Here’s the release from Colorado Parks & Wildlife (Randy Hampton):
Recent heavy rains in the mountain valleys surrounding the Arkansas Headwaters Recreation Area and a continued release of water as part of the Voluntary Flow Management Program have boosted water flows for whitewater boating on the Arkansas River. The rains have recharged the local drainages, and good whitewater conditions should continue through at least mid-August.
“Lake County, the headwaters for the Arkansas River, has been enjoying afternoon and evening rainstorms this past month” said Rob White, AHRA park manager for Colorado Parks and Wildlife. “That translates into very good conditions for rafting, kayaking and other types of whitewater boating all along the Arkansas River. This is good news for anglers as well, as water temperatures have remained cool providing less stressful conditions on the fishery.”
The Voluntary Flow Management Program is a cooperative effort, crafted in the 1990s for the Arkansas River by what is now Colorado Parks and Wildlife, Colorado Trout Unlimited, the Southeastern Colorado Water Conservancy District, the Colorado Department of Natural Resources and the Arkansas River Outfitters Association.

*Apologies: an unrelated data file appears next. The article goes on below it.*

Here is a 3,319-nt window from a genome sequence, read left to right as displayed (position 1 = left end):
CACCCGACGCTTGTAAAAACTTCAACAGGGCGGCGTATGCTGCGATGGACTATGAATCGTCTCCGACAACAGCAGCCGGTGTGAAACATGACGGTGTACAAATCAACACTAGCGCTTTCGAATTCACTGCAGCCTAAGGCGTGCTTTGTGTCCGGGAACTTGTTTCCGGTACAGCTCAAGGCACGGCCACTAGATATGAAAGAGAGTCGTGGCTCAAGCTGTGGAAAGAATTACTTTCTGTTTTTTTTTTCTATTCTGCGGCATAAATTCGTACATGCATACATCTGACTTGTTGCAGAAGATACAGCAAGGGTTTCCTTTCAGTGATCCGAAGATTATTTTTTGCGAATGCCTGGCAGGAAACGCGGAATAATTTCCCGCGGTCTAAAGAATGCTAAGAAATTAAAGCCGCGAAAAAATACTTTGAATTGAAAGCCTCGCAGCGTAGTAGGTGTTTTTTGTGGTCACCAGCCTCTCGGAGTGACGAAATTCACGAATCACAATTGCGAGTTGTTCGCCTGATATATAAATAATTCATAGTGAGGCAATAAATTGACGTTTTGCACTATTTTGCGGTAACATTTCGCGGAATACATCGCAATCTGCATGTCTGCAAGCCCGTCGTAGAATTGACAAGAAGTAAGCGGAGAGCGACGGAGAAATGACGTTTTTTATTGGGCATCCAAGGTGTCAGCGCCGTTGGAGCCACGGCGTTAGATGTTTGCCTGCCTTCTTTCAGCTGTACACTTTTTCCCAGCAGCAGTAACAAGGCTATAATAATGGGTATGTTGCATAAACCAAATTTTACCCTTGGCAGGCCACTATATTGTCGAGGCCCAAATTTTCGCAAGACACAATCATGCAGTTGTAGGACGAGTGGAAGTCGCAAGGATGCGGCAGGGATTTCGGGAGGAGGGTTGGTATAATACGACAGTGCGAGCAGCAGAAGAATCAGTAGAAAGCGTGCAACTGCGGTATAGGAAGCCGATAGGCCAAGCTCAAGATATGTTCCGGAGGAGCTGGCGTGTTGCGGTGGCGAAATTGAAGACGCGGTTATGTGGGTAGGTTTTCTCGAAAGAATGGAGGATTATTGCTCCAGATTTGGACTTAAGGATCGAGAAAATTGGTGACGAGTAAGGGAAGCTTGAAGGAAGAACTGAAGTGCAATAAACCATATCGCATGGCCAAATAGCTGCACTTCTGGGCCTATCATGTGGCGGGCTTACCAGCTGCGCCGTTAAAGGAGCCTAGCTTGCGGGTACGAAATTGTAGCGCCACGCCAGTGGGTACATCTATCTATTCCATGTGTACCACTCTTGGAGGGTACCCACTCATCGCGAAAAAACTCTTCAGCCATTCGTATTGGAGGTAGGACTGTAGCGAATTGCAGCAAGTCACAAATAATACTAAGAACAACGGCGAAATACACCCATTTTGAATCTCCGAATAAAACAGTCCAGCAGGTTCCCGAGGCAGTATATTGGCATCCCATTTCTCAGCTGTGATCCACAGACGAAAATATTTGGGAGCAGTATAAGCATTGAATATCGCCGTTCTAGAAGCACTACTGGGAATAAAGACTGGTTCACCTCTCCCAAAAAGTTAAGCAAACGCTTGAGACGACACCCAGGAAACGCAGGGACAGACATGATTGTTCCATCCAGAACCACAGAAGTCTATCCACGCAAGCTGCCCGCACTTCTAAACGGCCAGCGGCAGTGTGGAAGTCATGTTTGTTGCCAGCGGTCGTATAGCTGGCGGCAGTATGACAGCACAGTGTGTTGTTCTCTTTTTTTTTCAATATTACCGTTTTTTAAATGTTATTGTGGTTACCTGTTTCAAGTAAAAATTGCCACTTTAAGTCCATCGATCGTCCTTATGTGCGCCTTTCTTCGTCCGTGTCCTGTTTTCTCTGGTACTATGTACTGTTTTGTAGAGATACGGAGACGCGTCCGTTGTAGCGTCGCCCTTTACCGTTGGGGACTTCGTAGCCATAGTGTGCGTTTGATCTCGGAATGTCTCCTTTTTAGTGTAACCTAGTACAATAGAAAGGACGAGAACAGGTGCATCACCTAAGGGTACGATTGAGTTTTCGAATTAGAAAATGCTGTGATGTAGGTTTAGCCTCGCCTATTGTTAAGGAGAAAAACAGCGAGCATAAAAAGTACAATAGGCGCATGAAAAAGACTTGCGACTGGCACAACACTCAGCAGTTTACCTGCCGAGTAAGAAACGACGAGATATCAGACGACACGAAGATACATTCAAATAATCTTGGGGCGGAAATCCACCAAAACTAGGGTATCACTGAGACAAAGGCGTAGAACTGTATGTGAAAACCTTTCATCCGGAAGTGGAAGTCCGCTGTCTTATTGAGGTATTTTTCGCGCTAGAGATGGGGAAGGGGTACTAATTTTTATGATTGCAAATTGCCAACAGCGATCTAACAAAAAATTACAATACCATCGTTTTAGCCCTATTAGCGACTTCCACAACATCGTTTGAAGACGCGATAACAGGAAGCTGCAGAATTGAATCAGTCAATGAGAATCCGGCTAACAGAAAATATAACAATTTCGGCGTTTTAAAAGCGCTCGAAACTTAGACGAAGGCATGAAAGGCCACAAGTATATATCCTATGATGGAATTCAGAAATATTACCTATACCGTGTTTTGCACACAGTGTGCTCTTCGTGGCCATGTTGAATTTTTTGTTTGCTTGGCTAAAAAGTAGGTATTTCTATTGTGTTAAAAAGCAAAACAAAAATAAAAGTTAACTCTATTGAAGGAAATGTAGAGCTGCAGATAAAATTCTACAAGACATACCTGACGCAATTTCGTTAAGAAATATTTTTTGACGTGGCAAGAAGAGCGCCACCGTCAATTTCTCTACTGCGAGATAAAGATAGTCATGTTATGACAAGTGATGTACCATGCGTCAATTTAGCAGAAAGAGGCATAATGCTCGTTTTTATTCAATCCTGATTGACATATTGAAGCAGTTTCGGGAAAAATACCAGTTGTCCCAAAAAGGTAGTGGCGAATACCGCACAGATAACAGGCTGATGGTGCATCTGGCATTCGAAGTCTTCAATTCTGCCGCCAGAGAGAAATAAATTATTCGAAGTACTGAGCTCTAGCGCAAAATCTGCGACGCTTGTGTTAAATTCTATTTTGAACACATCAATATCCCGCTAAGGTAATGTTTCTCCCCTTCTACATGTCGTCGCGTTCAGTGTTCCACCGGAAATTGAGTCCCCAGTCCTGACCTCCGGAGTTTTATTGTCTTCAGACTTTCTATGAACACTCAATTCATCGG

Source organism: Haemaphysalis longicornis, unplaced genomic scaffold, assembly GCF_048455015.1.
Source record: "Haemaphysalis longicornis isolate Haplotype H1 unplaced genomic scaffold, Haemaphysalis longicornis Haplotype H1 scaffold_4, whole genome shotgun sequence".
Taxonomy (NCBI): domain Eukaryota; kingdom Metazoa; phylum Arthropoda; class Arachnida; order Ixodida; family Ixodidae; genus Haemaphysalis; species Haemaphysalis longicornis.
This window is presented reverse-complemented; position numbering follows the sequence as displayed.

Running 152 miles from the alpine highlands below Leadville to the open prairies above Pueblo, the AHRA encompasses Colorado’s widely diverse geology, topography and history. The breadth of these resources, along with six campgrounds and a number of established recreation sites along the Arkansas River, provides vast opportunities for outdoor recreation, including whitewater boating, fishing, camping, hiking, mountain biking and watching wildlife. Set against a spectacular vista of mountains and open country, the AHRA is one of America’s premier recreation rivers. Additional information on the AHRA is available on the park’s webpage.
The AHRA is managed through a cooperative effort between the Bureau of Land Management and Colorado State Parks. Formed in 1989, this partnership allows agencies to provide visitors with recreation opportunities and care for significant natural resources of the upper Arkansas River valley.
Colorado Parks and Wildlife manages 42 state parks, more than 300 state wildlife areas, all of Colorado’s wildlife, and a variety of outdoor recreation. For more information go to http://cpw.state.co.us